Author Archives: Julie Strawson

Under half of Fortune Global 100 companies’ websites optimized for mobile

laptop mobile tabletHow many people do you know that don’t have an internet-enabled mobile phone?

And how many times have you had to abandon using a company’s website on your phone just because it’s too cumbersome, slow to load, or simply difficult to read?

Yet marketing teams are still investing less in mobile than TV advertising and even global companies haven’t designed their websites for mobile yet. Read more on Under half of Fortune Global 100 companies’ websites optimized for mobile…

The untapped mobile opportunity in publishing [infographic]

Already in a state of flux thanks to the developing web, the publishing industry was hit hard by 2008’s global recession. Severe slashing of advertising budgets and spend moving over to new, emergent forms of media resulted in the closure of hundreds of publications over the last five years.

However, despite taking a major hit, magazines and newspapers have been  offered a lifeline by online audiences and, more recently, the mobile web. When you consider the explosion in the use of smartphones and tablets, publications now have more ways to connect with their audience than ever before – an attractive prospect for brands wishing to engage with new customers.  Read more on The untapped mobile opportunity in publishing [infographic]…

High street retailers are failing the tablet shopping test [infographic]

With over half of all shoppers reported to be using smartphones as an aid to so-called Robo (Research offline, buy online) shopping, you would expect Britain’s major retail chains to be walking the walk when it comes to digital retail services. But how much of the alleged £222,222 of customer spending that takes place every minute during the UK’s Cyber Monday are the traditional retailers actually getting a share of?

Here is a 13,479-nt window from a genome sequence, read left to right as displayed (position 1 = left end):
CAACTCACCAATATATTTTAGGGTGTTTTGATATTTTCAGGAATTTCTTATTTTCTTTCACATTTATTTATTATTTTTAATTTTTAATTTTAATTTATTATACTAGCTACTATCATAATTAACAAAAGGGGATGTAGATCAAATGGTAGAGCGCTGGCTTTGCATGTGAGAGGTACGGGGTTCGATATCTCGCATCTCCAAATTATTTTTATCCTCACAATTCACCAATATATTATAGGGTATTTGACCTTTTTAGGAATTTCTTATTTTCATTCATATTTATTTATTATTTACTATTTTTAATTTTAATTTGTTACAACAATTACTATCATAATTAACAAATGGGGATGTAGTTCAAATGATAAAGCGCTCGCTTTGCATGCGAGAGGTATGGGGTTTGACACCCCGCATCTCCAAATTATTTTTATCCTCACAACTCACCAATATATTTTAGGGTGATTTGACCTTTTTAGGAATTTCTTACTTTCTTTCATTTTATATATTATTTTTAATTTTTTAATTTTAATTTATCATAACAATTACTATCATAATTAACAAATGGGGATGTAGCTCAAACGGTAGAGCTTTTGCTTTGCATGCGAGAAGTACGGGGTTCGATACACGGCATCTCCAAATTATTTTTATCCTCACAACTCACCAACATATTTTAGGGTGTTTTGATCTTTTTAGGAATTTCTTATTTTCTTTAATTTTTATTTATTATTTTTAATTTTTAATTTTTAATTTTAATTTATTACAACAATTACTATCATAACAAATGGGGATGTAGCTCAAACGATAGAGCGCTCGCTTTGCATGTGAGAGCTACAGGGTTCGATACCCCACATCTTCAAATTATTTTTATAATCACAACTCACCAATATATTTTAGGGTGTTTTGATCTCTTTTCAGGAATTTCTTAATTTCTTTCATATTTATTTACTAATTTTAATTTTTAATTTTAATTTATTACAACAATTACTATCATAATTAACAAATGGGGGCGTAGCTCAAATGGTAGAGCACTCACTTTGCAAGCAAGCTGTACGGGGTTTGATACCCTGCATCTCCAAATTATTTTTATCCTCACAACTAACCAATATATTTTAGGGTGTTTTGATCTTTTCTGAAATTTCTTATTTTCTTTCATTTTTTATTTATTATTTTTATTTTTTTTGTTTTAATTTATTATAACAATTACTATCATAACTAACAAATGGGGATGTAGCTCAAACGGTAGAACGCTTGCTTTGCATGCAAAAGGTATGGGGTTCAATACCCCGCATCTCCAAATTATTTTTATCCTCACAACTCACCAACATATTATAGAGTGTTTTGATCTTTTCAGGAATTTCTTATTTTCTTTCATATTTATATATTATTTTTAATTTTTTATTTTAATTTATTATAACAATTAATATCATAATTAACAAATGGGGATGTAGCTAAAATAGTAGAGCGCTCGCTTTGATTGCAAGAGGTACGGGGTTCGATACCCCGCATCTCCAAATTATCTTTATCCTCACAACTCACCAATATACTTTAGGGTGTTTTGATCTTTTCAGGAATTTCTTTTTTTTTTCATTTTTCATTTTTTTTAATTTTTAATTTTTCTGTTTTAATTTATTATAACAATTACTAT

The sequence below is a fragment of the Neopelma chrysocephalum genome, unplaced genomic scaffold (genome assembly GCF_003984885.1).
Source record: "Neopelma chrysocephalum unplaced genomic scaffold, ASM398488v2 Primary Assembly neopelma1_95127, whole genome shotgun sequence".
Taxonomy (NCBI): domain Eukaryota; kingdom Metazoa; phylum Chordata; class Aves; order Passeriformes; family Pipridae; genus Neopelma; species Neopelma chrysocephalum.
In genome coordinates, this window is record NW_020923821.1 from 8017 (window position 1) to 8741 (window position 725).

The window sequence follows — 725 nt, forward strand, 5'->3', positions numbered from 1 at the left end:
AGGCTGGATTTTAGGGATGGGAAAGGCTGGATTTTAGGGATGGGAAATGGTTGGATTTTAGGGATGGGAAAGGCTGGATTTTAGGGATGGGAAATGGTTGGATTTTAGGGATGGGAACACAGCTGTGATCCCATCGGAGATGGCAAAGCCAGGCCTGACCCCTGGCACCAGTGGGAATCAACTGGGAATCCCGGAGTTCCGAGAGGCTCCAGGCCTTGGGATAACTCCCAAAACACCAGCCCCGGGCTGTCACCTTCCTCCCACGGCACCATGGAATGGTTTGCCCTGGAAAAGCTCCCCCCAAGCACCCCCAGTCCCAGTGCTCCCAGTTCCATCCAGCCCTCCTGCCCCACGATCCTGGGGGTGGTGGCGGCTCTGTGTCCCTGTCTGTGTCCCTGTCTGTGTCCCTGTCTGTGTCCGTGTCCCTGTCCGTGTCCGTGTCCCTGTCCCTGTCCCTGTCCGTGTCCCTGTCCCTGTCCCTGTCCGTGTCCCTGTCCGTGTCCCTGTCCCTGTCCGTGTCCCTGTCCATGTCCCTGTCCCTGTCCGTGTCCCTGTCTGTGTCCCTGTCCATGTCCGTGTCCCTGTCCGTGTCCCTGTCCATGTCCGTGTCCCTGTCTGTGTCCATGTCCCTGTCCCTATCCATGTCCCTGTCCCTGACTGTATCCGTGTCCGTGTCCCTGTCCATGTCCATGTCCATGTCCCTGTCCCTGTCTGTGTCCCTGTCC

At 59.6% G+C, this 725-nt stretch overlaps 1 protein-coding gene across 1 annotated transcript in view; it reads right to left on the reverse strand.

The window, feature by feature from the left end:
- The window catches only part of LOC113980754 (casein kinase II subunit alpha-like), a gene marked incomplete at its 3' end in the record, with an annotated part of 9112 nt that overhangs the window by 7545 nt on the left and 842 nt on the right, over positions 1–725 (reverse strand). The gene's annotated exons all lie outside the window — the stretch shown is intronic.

There may be a spike in Christmas spending with department stores such as John Lewis, Debenhams, Marks & Spencer and Argos, but recent research into online spending, shows that 62% of UK consumers don’t rate the top high street brands when they’re shopping online.  Read more on High street retailers are failing the tablet shopping test [infographic]…

What’s in a logotype? The changing face of eBay

Ebay -- the changing face of the eBay logoeBay, one of the most successful Internet brands, recently announced it was changing its logo. Upon making the announcement, it revealed the refreshed logo is designed to reflect eBay’s brand and marketplace today by offering “a cleaner, more contemporary and consistent experience, with innovation that makes buying and selling easier and more enjoyable”.

But can just a logo redesign deliver this? The redesign has centered around a much more mainstream aesthetic delivered by the Univers Extended typeface, used by many brands for its readability and simplicity with the instantly recognisable eBay colours maintained.

Gone is the jaunty lettering of the old logo that was so much a trademark of eBay. Is this an effort to look the part and convey those brand values or is it a technical solution that makes communications simpler to convey across different media platforms? Read more on What’s in a logotype? The changing face of eBay…

Does my brand need an app or not?

Net-A-Porter was the first luxury fashion retailer to launch an iPhone app back in 2009. The increasing fragmentation of communication platforms has presented brands with both opportunities and challenges when talking to their audiences. If anything, the sheer number of digital channels is causing problems for brands trying to convey their message while maintaining brand identity.

One key area of focus and a choice faced by many businesses is whether or not developing an app is the best option. Mobile is naturally a crucial area of growth, fuelled by the proliferation of smartphones and tablets.

However, with the introduction of HTML5, the web is catching back up.  No one is likely to say there isn’t space for both websites and apps in our lives, but the question of what separates the two of them is being asked with increasing frequency. What things does the web do well that apps can only hope to emulate badly, and vice versa? Read more on Does my brand need an app or not?…